Life's Journey is not to arrive at the grave safely in a well preserved body, but rather to skid in sideways, chocolate in one hand, totally worn out, shouting "Wow...What a Ride!"

Wednesday, April 15, 2015

Natchez MS

 Our next stop was in Natchez MS where we stayed at the Natchez State Park a short distance north of town. Natchez SP is a nice park but many of the sites would have not been able to hold us and our extra truck, luckily I had reserved a large pull through that we fit into easily. My only complaint about the park is in negotiating the park, I knew what site number we were in but didn't make note of what campground (A or B) it was in...bad me. Their signage gives just what campground not the site numbers, we eventually found our way to our site. 

At Natchez they allowed foraging for wood, close by we found a large log and part of a stump so we got our first fire going in many months. So nice to spend the evening sitting by a fire and enjoying another beautiful state park.

One of the things we wanted to do while in Natchez was tour a few of the Antebellum homes. We stopped at the visitors center and bought tickets for multiple houses.

Our first stop was  Rosalie Mansion, since we arrived early no tours were being held but instead we were allowed to tour the home at our leisure. You can read about the history of Rosalie here. This home was made up of furnishings original to the home. Somehow this wonderful house survived the ravages of the Civil War intact.


Stanton Hall was our second destination, as is with many of these old homes the furnishings were of the period but very few were actually from the home itself. Stanton Hall was completed only months before Stanton's death in 1859, a story we've heard time and time again at many of the historic homes we've toured around the country. You can read more of the story of Stanton Hall here.

 Our third home to visit was Longwood home, the house that would never be finished. The home was started prior to the outbreak of the Civil War, the owners fortune was lost during the war. The basement area was the only part ever occupied...what once was to be the servants quarters turned into the owners home. Once it was declared a National Historic Landmark it couldn't be completed. This was to be a very unique home with it's octagonal shape and grand vision. As with the other homes, pictures couldn't be taken except for in the unfinished upper areas. You can read more about Longwood here. 

 With the advent of the Civil War most of the construction workers who were from the north and headed home. They left behind tools, molds and many utensils of their profession. Many of which have been preserved.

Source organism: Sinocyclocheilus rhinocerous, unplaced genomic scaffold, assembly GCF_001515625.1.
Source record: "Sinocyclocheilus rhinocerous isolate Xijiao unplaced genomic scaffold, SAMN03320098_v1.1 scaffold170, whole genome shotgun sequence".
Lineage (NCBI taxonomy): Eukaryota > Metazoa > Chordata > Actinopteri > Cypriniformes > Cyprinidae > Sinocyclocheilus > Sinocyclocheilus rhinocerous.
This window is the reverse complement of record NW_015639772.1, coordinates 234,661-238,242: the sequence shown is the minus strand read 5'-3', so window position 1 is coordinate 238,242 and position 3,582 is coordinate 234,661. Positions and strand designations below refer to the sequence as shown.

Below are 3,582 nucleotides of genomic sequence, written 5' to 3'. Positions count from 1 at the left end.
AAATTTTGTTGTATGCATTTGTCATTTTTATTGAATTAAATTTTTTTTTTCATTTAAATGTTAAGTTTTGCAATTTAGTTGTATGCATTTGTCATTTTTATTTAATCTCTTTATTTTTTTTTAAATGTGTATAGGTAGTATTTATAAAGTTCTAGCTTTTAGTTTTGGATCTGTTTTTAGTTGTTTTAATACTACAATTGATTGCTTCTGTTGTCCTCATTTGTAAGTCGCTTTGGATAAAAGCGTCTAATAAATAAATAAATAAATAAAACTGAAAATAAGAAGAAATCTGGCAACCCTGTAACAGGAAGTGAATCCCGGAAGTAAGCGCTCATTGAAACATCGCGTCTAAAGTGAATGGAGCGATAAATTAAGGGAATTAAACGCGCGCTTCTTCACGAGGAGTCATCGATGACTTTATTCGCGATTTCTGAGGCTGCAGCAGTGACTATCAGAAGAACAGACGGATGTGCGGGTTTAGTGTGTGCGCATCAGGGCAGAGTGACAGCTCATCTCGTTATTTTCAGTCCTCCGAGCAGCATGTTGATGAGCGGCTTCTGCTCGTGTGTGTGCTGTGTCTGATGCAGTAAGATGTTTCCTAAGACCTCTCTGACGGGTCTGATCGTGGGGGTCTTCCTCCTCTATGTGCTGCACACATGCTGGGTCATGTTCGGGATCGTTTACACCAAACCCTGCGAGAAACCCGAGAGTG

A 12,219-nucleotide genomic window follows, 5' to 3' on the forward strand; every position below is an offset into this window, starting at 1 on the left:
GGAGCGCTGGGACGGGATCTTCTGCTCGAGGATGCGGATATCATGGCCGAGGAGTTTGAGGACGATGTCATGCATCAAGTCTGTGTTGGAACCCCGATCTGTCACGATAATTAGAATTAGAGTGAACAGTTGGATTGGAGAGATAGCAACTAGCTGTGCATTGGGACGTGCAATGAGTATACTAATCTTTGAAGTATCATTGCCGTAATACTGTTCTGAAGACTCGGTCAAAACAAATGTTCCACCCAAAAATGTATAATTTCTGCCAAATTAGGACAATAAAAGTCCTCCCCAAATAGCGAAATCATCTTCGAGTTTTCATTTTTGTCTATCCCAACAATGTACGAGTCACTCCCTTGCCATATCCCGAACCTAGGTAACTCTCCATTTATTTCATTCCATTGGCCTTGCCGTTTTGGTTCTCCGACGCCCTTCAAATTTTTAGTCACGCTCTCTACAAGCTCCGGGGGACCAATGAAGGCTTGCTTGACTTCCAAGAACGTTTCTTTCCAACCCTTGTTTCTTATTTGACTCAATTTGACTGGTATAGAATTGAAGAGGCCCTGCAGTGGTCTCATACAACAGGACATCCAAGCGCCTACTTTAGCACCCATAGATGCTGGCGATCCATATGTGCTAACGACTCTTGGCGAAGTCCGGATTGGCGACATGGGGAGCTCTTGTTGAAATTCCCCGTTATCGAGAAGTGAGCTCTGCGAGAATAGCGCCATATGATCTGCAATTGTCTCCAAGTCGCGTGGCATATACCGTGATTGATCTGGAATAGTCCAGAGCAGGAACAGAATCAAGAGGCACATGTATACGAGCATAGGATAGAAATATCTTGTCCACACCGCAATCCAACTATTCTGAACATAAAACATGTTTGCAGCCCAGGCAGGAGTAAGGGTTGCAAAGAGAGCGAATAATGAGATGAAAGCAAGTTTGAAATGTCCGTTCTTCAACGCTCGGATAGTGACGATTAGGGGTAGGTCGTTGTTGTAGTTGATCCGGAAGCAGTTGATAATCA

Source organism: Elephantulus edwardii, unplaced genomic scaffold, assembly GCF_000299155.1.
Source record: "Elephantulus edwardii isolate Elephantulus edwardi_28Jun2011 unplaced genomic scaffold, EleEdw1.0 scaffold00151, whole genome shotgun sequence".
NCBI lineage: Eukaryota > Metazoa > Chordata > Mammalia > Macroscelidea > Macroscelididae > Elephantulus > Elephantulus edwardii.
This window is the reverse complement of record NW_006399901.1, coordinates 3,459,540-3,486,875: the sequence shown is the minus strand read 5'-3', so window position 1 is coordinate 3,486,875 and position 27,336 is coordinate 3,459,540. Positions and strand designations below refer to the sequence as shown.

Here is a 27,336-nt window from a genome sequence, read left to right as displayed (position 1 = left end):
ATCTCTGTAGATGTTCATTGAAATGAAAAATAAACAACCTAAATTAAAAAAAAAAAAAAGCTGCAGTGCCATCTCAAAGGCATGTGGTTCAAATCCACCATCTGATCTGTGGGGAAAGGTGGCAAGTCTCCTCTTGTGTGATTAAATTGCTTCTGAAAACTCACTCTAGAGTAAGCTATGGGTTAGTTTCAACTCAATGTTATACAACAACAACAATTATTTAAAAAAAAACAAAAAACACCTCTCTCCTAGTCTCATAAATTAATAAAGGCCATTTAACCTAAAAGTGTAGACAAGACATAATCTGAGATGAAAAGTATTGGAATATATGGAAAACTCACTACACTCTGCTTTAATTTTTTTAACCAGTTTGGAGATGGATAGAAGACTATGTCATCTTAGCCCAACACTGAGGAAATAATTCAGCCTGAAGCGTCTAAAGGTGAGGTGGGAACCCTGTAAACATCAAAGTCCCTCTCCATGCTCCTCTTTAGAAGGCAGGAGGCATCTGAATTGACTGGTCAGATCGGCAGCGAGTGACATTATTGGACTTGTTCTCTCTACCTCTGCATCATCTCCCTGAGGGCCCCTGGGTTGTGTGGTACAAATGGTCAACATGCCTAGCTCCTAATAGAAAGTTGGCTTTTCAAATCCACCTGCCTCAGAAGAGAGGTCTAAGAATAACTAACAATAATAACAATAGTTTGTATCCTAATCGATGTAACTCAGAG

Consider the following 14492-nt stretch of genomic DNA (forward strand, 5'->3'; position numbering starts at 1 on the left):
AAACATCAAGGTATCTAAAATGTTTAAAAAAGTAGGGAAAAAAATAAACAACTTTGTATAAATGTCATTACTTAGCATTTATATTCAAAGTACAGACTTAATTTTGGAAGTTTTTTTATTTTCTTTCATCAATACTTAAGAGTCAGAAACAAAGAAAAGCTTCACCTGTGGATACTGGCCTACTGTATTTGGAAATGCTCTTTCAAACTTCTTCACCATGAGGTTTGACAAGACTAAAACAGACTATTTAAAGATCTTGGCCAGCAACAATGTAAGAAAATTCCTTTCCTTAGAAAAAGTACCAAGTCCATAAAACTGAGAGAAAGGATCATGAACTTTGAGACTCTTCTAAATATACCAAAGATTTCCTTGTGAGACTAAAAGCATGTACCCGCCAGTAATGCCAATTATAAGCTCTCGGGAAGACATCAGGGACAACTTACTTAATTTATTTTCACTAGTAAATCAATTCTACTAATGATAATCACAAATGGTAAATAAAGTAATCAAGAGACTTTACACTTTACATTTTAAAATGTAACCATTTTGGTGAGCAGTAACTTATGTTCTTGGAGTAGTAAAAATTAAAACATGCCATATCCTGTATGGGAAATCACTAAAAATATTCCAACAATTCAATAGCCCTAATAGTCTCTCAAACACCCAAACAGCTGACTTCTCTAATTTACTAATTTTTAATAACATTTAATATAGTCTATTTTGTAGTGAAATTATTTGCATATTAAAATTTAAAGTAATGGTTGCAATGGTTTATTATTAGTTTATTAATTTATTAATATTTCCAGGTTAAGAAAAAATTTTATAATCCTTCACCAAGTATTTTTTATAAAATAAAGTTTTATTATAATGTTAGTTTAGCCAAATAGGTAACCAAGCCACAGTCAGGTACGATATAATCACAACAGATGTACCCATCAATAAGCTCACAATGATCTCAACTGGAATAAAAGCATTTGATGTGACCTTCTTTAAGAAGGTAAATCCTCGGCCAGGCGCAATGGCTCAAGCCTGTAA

Our last tour was of Melrose which is part of the Natchez National Historical Park. The home is a Greek Revival Mansion with furnishings from just before the Civil War. Most of the furnishing are from the home itself as the original owners and subsequent owners sold the furnishings with the home.  You can read more about the history of Melrose here.

The following day we took a 50 (of 444)  mile ride on the Natchez Trace Parkway. We enjoyed a few stops along the way. 

Mount Locust Inn where travelers could stay as they traveled the Trace.

Sunken Trace, where relatively soft ground was worn down by walkers, riders and wagons.

Rocky Springs Church and cemetery, the only building standing (and still in use) from the town of Rocky Springs.  Population in 1860-2616, today-0.

After leaving the Trace we headed over to Windsor Ruins. All that is left of a mansion that survived the Civil War only to be destroyed by fire started by a careless smoker.
We enjoyed our brief time in Natchez  and though we forgot to get a photo Dave once again got another dinner of crawfish.

Until next time...


  1. That is a great area to explore. Glad you were able to spend a few days there. Someday I'd like to do the entire Natchez Trace Parkway...if I can only convince Rick to slow down that long :)

  2. I too would love to do the entire Parkway some day and just mosey along staying at all the campgrounds and seeing just what you've seen. It's amazing how many mansions were so close to Natchez. I wonder if the 1% today would go to war to save their wealth? Love the picture of the Sunken Trace. I suspect the people on that road were not among those living in the mansions.

  3. Great update I could be a robot if you wanted me to be


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